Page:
• The plan recognizes that not all growth can occur in existing communities, and municipalities may also go through a process to designate greenfield areas for development.  But greenfield development, when it occurs, must create complete communities, with development configurations and streets that support transit services, walking, biking, parks, and a mix of housing and jobs.  And it must be built to a scale that makes efficient use of land, accommodating a minimum of about 20 residents and jobs per acre.
  • All growth areas must accommodate affordable housing.
  • Development generally may not occur outside of the designated areas.  Areas important to natural resources or the environment must be protected, and there are restrictions on development of prime farmland.
  • To support the plan, the government hopes to provide $8 billion in public transit investments and other necessary infrastructure over five years.

We know from a large body of research that growing in a compact rather than sprawling pattern will reduce driving, and associated carbon and other emissions, compared to sprawl.  As a general rule, compact development will reduce driving 20-40% compared to sprawl, depending on circumstances.  It can also reduce stormwater runoff by a comparable or greater amount per capita.  In this context, Places to Grow already represents a huge triumph for the environment.  But the story doesn’t end there.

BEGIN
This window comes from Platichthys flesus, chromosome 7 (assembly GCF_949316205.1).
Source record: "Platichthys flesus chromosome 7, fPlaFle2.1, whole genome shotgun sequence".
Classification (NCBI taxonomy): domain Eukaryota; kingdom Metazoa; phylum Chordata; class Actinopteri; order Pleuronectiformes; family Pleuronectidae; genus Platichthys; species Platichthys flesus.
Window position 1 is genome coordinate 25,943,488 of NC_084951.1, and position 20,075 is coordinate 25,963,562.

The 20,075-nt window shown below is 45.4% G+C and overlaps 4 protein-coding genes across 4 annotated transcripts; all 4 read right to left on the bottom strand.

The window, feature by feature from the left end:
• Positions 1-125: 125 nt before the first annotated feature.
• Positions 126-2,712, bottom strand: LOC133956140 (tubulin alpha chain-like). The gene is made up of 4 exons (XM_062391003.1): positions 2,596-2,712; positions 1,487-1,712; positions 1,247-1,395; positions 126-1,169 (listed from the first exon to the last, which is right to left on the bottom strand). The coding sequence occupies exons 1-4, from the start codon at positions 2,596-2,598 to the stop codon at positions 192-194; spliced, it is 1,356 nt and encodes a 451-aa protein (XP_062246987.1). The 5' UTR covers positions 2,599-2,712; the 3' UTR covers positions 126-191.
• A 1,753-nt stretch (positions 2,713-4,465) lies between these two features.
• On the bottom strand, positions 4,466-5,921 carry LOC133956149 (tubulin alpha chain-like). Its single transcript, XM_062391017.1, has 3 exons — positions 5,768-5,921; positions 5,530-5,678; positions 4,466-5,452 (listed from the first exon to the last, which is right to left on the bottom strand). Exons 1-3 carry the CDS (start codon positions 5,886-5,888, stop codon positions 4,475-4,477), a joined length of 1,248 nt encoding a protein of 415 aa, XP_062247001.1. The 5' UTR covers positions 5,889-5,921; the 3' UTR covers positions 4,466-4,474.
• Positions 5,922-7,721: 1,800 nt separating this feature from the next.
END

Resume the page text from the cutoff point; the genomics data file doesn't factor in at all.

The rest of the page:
what's green on the map will stay green on the groundPerhaps the greatest, and certainly the most visible, contribution of the new plan is that it will allow the continued protection of a greenbelt comprising 1.8 million acres of rural and conservation land.  Check out the map image of the Horseshoe just to the left.  The large purple area is Toronto and its immediate suburbs; the large blue area is Lake Ontario.  And everything you see in green on the map will remain green on the ground.  (At least when there’s no snow.)  More than anything, this illustrates the potential of smart growth: if we allow our existing communities to develop, and we build to a compact, walkable scale, we can save the countryside.  I attended a meeting once when former US EPA administrator Christine Todd Whitman said, “For every acre we are able to develop or redevelop in town, we can save 4-5 acres outside.”  That potential is being made real in Ontario.


And wait, it gets even better.  Places to Grow has the full force and effect of law, thanks to Ontario’s Places to Grow Act of 2005.  farmland that will remain farmland under the planThat law requires that local planning decisions, including zoning, conform to the policies in the regional plan.  If there is a discrepancy, the provincial government has the authority to amend municipal decisions. 


Major transgressions are unlikely, because of all the groundwork that has been laid for the plan.  The process began six years ago, with the convening of a “smart growth panel” comprising representatives from municipalities, the development industry, environmental groups, and the academy.  That panel’s recommendations led to the first draft growth plan, in 2004, and a series of revised drafts, multi-stakeholder workshops, public meetings and one-on-one meetings with key municipal and civic leaders.  Places to Grow wasn’t handed down from above so much as jointly constructed by its stakeholders.  They got it right.